Hawthorne, who now leads prayers before and after games and practices, said that with the deepening of his religious faith came a sense of humility and proportion.
"Humility is an amazing thing," he said. "Look at almost every championship team. Even if they fail to acknowledge God, you definitely see a humility and an ability to do something for one another, even when it's something you don't want to do.
"As a team, our faith has allowed us to humble ourselves and become even closer as a unit," he said.
TEAM OF DESTINY?
That word again.
Wherever Elimimian goes these days, it's there. Painted onto driveways. Shaved on heads. Spelled out in Christmas lights.
"I look around and I see 'Believe, believe,' " Elimimian said. "But what do they mean? If they believe in us, that's a start, but that's not what it's really about. When we win, it's not about us, it's about getting people saved. Our going 12-0 isn't about us, it's about the glory of God and getting people to acknowledge that God is our savior."
Salvation. Glory. Savior. Words that might chill a more secular room flow freely from Elimimian's lips because in this athletic facility, in the penultimate moment of this most stirring of seasons, it is safe to speak the language of faith.
To be sure, not every Warrior is as deeply religious as Elimimian or Hawthorne or Thomas. Yet, whatever their faith or belief or opinion, there is permeating the team a feeling that what they've achieved this season resonates beyond the obvious.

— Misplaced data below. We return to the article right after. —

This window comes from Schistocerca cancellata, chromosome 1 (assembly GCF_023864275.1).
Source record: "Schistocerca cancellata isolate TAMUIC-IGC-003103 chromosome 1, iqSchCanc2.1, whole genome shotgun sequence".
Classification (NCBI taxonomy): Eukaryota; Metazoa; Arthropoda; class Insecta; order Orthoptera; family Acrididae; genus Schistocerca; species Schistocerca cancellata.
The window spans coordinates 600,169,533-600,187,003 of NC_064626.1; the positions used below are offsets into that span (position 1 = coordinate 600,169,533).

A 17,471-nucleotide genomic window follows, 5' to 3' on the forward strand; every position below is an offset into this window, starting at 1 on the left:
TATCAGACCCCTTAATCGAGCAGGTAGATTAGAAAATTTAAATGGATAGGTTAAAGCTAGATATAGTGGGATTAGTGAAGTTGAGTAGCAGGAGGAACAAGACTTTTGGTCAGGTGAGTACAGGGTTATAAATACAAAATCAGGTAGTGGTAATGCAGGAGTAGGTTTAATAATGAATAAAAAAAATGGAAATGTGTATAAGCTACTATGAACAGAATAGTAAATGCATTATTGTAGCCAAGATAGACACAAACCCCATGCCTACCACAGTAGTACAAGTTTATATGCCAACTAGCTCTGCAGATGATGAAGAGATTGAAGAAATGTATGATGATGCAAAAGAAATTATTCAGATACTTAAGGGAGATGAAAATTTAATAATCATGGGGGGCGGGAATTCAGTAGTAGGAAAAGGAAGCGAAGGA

Elimimian, a measured and deliberate thinker, believes the perfect record, the Western Athletic Conference championship and the Sugar Bowl berth are means, not ends, to his God's true intention.
How else, Elimimian asks, can one account for the myriad ways in which this particular group of coaches and players found themselves together right here, right now?
"You look at all the guys that people in Hawai'i look up to — Colt, Davone (Bess), C.J., Adam Leonard — and each one has a story about how they got here," Elimimian said. "Colt had a long path from high school just to get here. Davone, too. My brother (all-WAC cornerback Abraham Elimimian) could have gone somewhere else but all the big schools dropped him when he hurt his ACL (anterior cruciate ligament). He was an instrument for me being here because if he hadn't come, I probably would not have either.
"You look at our Polynesian guys — guys like Timo Paepule, Michael Lafaele, Hercules Satele, Karl Noa, who give hope to kids in Hawai'i because they're so strong in their faith — they all have their stories, too. We all had long paths to get here. God put everything together, all these different pieces from different walks of life.
"God put us in the Sugar Bowl as the only 12-0 team to touch the nation and let people know the plan and the mercy that God has for us."
"A lot of people think you can only preach from the pulpit, but there are a lot of platforms," he said. "We are each here for God to show that it's possible to love one another. It's not about being all religious, it's about loving each other." http://www.honoluluadvertiser.com/apps/pbcs.dll/article?AID=/20071224/NEWS01/712240346